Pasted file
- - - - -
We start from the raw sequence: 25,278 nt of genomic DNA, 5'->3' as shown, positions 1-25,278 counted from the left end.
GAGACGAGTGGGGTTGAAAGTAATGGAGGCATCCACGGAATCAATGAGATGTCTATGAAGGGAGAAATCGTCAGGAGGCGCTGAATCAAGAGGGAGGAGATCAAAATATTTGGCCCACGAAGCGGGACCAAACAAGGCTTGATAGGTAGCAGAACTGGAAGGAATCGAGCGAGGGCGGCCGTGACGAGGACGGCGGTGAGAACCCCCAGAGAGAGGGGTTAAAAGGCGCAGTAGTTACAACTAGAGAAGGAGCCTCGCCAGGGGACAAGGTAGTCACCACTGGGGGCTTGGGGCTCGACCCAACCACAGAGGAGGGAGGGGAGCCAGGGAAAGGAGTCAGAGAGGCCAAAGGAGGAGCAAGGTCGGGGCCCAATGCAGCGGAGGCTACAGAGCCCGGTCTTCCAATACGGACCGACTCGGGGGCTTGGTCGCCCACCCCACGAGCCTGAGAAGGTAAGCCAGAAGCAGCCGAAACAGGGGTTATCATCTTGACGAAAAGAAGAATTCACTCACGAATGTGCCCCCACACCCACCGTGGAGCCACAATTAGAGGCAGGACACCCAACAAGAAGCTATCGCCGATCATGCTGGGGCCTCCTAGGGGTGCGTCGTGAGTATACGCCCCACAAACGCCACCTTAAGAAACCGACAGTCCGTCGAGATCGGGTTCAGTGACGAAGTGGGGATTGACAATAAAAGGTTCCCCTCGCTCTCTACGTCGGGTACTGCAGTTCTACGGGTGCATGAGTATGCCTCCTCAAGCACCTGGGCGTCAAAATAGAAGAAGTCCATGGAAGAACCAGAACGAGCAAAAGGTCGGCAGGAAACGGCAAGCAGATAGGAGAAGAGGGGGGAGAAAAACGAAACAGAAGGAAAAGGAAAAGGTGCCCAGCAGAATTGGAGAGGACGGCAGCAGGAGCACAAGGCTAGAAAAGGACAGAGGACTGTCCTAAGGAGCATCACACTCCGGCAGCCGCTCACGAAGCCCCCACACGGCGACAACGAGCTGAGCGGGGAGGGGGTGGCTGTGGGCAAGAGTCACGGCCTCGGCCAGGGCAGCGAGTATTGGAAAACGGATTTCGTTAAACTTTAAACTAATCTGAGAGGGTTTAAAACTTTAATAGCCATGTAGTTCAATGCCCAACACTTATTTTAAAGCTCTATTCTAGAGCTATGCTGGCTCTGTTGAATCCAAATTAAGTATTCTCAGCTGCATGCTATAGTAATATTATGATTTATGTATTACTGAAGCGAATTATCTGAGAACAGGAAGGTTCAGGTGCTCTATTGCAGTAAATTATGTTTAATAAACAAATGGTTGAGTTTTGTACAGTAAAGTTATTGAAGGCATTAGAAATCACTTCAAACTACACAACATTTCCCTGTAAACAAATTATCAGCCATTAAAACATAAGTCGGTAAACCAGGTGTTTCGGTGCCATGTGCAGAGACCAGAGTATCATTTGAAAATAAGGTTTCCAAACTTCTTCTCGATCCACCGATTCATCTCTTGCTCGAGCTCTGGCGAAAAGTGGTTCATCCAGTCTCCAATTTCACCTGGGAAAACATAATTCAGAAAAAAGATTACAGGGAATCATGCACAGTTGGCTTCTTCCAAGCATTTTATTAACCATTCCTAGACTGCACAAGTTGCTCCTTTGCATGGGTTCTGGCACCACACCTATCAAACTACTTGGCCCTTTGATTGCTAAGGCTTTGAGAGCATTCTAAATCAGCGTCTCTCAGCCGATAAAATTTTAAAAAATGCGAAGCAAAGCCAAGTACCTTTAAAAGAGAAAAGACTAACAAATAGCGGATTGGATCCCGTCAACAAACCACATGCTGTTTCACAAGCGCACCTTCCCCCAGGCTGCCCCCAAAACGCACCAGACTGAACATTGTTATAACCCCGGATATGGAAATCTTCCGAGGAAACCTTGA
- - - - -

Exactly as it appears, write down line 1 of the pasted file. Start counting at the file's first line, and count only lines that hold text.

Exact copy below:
We start from the raw sequence: 25,278 nt of genomic DNA, 5'->3' as shown, positions 1-25,278 counted from the left end.